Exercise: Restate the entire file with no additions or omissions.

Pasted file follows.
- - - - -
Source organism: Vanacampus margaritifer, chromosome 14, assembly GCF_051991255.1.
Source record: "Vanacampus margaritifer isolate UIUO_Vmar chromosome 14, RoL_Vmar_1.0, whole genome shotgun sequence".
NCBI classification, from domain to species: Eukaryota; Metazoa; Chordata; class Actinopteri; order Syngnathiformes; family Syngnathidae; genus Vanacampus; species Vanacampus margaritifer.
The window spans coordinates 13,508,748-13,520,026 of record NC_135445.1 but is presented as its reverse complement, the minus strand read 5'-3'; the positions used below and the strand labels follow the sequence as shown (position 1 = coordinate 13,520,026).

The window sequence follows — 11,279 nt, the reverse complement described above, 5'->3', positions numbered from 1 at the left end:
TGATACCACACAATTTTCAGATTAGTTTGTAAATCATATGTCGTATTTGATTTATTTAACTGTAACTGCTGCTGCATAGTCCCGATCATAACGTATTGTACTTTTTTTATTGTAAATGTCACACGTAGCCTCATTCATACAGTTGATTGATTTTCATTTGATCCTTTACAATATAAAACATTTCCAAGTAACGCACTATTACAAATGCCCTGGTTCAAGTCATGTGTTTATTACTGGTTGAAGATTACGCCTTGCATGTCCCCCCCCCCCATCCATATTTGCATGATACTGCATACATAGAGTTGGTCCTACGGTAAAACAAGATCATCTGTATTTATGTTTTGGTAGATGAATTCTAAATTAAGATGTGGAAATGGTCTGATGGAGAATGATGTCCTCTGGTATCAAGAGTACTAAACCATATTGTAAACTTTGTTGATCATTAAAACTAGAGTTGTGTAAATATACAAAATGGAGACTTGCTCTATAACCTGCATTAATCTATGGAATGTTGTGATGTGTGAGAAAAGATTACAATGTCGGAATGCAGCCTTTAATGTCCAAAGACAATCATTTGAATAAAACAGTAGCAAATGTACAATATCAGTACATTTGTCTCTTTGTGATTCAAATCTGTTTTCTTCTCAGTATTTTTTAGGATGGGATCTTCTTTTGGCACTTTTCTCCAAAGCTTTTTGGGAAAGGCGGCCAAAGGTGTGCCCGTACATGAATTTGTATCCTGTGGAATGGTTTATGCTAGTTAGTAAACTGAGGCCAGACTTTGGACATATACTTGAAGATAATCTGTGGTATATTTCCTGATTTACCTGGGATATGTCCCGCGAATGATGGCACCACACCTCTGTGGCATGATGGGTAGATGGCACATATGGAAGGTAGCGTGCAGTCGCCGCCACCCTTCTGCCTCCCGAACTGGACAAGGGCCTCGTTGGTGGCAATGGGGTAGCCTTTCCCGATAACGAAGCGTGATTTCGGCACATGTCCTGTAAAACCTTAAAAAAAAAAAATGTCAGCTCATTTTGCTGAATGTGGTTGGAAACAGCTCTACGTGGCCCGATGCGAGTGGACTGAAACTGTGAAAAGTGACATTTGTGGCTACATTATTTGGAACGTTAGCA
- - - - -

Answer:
Source organism: Vanacampus margaritifer, chromosome 14, assembly GCF_051991255.1.
Source record: "Vanacampus margaritifer isolate UIUO_Vmar chromosome 14, RoL_Vmar_1.0, whole genome shotgun sequence".
NCBI classification, from domain to species: Eukaryota; Metazoa; Chordata; class Actinopteri; order Syngnathiformes; family Syngnathidae; genus Vanacampus; species Vanacampus margaritifer.
The window spans coordinates 13,508,748-13,520,026 of record NC_135445.1 but is presented as its reverse complement, the minus strand read 5'-3'; the positions used below and the strand labels follow the sequence as shown (position 1 = coordinate 13,520,026).

The window sequence follows — 11,279 nt, the reverse complement described above, 5'->3', positions numbered from 1 at the left end:
TGATACCACACAATTTTCAGATTAGTTTGTAAATCATATGTCGTATTTGATTTATTTAACTGTAACTGCTGCTGCATAGTCCCGATCATAACGTATTGTACTTTTTTTATTGTAAATGTCACACGTAGCCTCATTCATACAGTTGATTGATTTTCATTTGATCCTTTACAATATAAAACATTTCCAAGTAACGCACTATTACAAATGCCCTGGTTCAAGTCATGTGTTTATTACTGGTTGAAGATTACGCCTTGCATGTCCCCCCCCCCCATCCATATTTGCATGATACTGCATACATAGAGTTGGTCCTACGGTAAAACAAGATCATCTGTATTTATGTTTTGGTAGATGAATTCTAAATTAAGATGTGGAAATGGTCTGATGGAGAATGATGTCCTCTGGTATCAAGAGTACTAAACCATATTGTAAACTTTGTTGATCATTAAAACTAGAGTTGTGTAAATATACAAAATGGAGACTTGCTCTATAACCTGCATTAATCTATGGAATGTTGTGATGTGTGAGAAAAGATTACAATGTCGGAATGCAGCCTTTAATGTCCAAAGACAATCATTTGAATAAAACAGTAGCAAATGTACAATATCAGTACATTTGTCTCTTTGTGATTCAAATCTGTTTTCTTCTCAGTATTTTTTAGGATGGGATCTTCTTTTGGCACTTTTCTCCAAAGCTTTTTGGGAAAGGCGGCCAAAGGTGTGCCCGTACATGAATTTGTATCCTGTGGAATGGTTTATGCTAGTTAGTAAACTGAGGCCAGACTTTGGACATATACTTGAAGATAATCTGTGGTATATTTCCTGATTTACCTGGGATATGTCCCGCGAATGATGGCACCACACCTCTGTGGCATGATGGGTAGATGGCACATATGGAAGGTAGCGTGCAGTCGCCGCCACCCTTCTGCCTCCCGAACTGGACAAGGGCCTCGTTGGTGGCAATGGGGTAGCCTTTCCCGATAACGAAGCGTGATTTCGGCACATGTCCTGTAAAACCTTAAAAAAAAAAAATGTCAGCTCATTTTGCTGAATGTGGTTGGAAACAGCTCTACGTGGCCCGATGCGAGTGGACTGAAACTGTGAAAAGTGACATTTGTGGCTACATTATTTGGAACGTTAGCA